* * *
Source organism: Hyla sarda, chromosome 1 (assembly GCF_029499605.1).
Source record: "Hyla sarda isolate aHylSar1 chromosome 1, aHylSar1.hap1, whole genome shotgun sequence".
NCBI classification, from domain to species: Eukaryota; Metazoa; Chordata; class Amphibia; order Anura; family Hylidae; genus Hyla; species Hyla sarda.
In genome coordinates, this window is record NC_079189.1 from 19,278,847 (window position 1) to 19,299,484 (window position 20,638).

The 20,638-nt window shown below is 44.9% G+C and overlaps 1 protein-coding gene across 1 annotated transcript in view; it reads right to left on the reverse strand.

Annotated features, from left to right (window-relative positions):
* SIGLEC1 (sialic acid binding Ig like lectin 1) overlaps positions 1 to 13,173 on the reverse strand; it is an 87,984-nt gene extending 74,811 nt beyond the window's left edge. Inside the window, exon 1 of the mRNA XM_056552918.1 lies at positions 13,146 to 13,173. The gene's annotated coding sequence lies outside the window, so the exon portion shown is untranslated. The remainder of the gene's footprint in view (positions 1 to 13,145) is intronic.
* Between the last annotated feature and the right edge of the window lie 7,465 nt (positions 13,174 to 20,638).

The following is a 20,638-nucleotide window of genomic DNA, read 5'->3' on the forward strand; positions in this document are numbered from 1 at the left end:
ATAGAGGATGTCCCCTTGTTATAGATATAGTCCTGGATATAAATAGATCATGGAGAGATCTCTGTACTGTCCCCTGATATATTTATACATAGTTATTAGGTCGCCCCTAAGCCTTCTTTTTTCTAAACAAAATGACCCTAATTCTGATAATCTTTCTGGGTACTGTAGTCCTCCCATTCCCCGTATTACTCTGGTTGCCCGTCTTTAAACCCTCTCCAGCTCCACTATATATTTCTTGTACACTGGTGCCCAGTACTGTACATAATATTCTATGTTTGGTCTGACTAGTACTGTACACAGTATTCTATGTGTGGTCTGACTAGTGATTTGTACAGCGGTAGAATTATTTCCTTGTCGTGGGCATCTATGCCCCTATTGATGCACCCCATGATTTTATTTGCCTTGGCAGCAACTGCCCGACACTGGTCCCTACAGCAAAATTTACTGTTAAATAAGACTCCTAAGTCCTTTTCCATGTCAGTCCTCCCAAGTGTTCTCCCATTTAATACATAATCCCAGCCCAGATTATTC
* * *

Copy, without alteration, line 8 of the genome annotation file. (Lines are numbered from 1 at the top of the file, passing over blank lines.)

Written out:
* Between the last annotated feature and the right edge of the window lie 7,465 nt (positions 13,174 to 20,638).